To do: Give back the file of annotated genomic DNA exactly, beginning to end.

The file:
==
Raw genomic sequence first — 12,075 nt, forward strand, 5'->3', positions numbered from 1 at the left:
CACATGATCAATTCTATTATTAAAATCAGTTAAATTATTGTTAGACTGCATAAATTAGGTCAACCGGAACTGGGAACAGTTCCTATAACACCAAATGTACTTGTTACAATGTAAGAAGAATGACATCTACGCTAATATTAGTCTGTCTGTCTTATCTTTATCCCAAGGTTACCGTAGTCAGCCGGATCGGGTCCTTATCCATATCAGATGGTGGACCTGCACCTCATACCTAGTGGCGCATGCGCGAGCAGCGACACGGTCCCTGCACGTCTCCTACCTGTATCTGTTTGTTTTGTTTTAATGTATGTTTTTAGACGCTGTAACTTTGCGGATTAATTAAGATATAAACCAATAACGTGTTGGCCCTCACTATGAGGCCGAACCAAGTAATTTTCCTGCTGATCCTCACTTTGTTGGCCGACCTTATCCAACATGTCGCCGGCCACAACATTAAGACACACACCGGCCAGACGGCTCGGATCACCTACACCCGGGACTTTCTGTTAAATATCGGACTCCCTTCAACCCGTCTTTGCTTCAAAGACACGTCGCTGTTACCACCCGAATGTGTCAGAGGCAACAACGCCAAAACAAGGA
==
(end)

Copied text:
Raw genomic sequence first — 12,075 nt, forward strand, 5'->3', positions numbered from 1 at the left:
CACATGATCAATTCTATTATTAAAATCAGTTAAATTATTGTTAGACTGCATAAATTAGGTCAACCGGAACTGGGAACAGTTCCTATAACACCAAATGTACTTGTTACAATGTAAGAAGAATGACATCTACGCTAATATTAGTCTGTCTGTCTTATCTTTATCCCAAGGTTACCGTAGTCAGCCGGATCGGGTCCTTATCCATATCAGATGGTGGACCTGCACCTCATACCTAGTGGCGCATGCGCGAGCAGCGACACGGTCCCTGCACGTCTCCTACCTGTATCTGTTTGTTTTGTTTTAATGTATGTTTTTAGACGCTGTAACTTTGCGGATTAATTAAGATATAAACCAATAACGTGTTGGCCCTCACTATGAGGCCGAACCAAGTAATTTTCCTGCTGATCCTCACTTTGTTGGCCGACCTTATCCAACATGTCGCCGGCCACAACATTAAGACACACACCGGCCAGACGGCTCGGATCACCTACACCCGGGACTTTCTGTTAAATATCGGACTCCCTTCAACCCGTCTTTGCTTCAAAGACACGTCGCTGTTACCACCCGAATGTGTCAGAGGCAACAACGCCAAAACAAGGA